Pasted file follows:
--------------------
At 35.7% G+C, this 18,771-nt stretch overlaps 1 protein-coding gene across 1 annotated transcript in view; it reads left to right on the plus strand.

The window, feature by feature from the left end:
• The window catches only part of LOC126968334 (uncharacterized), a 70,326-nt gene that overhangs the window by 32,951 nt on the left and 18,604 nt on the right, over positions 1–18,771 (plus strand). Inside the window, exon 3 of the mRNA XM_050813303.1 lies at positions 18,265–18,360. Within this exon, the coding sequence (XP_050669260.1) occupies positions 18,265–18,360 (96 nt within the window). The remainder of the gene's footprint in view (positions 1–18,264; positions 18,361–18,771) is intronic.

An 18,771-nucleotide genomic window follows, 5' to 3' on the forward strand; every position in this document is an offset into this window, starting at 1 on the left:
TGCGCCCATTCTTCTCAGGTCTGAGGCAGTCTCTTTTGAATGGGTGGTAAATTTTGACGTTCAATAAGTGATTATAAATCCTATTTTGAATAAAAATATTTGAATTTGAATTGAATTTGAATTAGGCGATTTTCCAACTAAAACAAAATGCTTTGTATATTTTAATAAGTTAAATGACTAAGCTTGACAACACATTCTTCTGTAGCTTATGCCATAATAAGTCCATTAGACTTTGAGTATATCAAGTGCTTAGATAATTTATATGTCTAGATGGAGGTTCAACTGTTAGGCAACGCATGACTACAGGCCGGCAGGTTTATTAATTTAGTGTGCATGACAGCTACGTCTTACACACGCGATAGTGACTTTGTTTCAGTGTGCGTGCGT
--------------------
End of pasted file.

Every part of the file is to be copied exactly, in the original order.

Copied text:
At 35.7% G+C, this 18,771-nt stretch overlaps 1 protein-coding gene across 1 annotated transcript in view; it reads left to right on the plus strand.

The window, feature by feature from the left end:
• The window catches only part of LOC126968334 (uncharacterized), a 70,326-nt gene that overhangs the window by 32,951 nt on the left and 18,604 nt on the right, over positions 1–18,771 (plus strand). Inside the window, exon 3 of the mRNA XM_050813303.1 lies at positions 18,265–18,360. Within this exon, the coding sequence (XP_050669260.1) occupies positions 18,265–18,360 (96 nt within the window). The remainder of the gene's footprint in view (positions 1–18,264; positions 18,361–18,771) is intronic.

An 18,771-nucleotide genomic window follows, 5' to 3' on the forward strand; every position in this document is an offset into this window, starting at 1 on the left:
TGCGCCCATTCTTCTCAGGTCTGAGGCAGTCTCTTTTGAATGGGTGGTAAATTTTGACGTTCAATAAGTGATTATAAATCCTATTTTGAATAAAAATATTTGAATTTGAATTGAATTTGAATTAGGCGATTTTCCAACTAAAACAAAATGCTTTGTATATTTTAATAAGTTAAATGACTAAGCTTGACAACACATTCTTCTGTAGCTTATGCCATAATAAGTCCATTAGACTTTGAGTATATCAAGTGCTTAGATAATTTATATGTCTAGATGGAGGTTCAACTGTTAGGCAACGCATGACTACAGGCCGGCAGGTTTATTAATTTAGTGTGCATGACAGCTACGTCTTACACACGCGATAGTGACTTTGTTTCAGTGTGCGTGCGT